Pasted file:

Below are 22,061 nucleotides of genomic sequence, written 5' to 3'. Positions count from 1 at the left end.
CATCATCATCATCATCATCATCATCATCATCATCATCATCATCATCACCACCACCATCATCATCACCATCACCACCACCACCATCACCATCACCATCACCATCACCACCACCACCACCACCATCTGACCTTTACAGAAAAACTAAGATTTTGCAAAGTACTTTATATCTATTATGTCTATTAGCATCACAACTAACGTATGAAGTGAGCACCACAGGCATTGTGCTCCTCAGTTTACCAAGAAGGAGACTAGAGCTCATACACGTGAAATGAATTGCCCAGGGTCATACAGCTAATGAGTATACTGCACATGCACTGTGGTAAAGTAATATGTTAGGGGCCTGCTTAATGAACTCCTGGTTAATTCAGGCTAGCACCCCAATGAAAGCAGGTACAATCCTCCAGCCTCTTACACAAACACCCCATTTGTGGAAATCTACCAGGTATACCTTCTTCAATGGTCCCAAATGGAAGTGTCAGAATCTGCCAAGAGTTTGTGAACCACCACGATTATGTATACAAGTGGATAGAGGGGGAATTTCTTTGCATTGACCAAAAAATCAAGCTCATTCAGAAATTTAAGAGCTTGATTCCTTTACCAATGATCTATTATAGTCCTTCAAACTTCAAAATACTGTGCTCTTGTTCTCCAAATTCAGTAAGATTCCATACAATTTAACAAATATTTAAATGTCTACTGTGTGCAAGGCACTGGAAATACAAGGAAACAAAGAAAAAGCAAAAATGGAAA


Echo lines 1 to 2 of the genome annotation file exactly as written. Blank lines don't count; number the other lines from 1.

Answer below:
Below are 22,061 nucleotides of genomic sequence, written 5' to 3'. Positions count from 1 at the left end.
CATCATCATCATCATCATCATCATCATCATCATCATCATCATCATCACCACCACCATCATCATCACCATCACCACCACCACCATCACCATCACCATCACCATCACCACCACCACCACCACCATCTGACCTTTACAGAAAAACTAAGATTTTGCAAAGTACTTTATATCTATTATGTCTATTAGCATCACAACTAACGTATGAAGTGAGCACCACAGGCATTGTGCTCCTCAGTTTACCAAGAAGGAGACTAGAGCTCATACACGTGAAATGAATTGCCCAGGGTCATACAGCTAATGAGTATACTGCACATGCACTGTGGTAAAGTAATATGTTAGGGGCCTGCTTAATGAACTCCTGGTTAATTCAGGCTAGCACCCCAATGAAAGCAGGTACAATCCTCCAGCCTCTTACACAAACACCCCATTTGTGGAAATCTACCAGGTATACCTTCTTCAATGGTCCCAAATGGAAGTGTCAGAATCTGCCAAGAGTTTGTGAACCACCACGATTATGTATACAAGTGGATAGAGGGGGAATTTCTTTGCATTGACCAAAAAATCAAGCTCATTCAGAAATTTAAGAGCTTGATTCCTTTACCAATGATCTATTATAGTCCTTCAAACTTCAAAATACTGTGCTCTTGTTCTCCAAATTCAGTAAGATTCCATACAATTTAACAAATATTTAAATGTCTACTGTGTGCAAGGCACTGGAAATACAAGGAAACAAAGAAAAAGCAAAAATGGAAA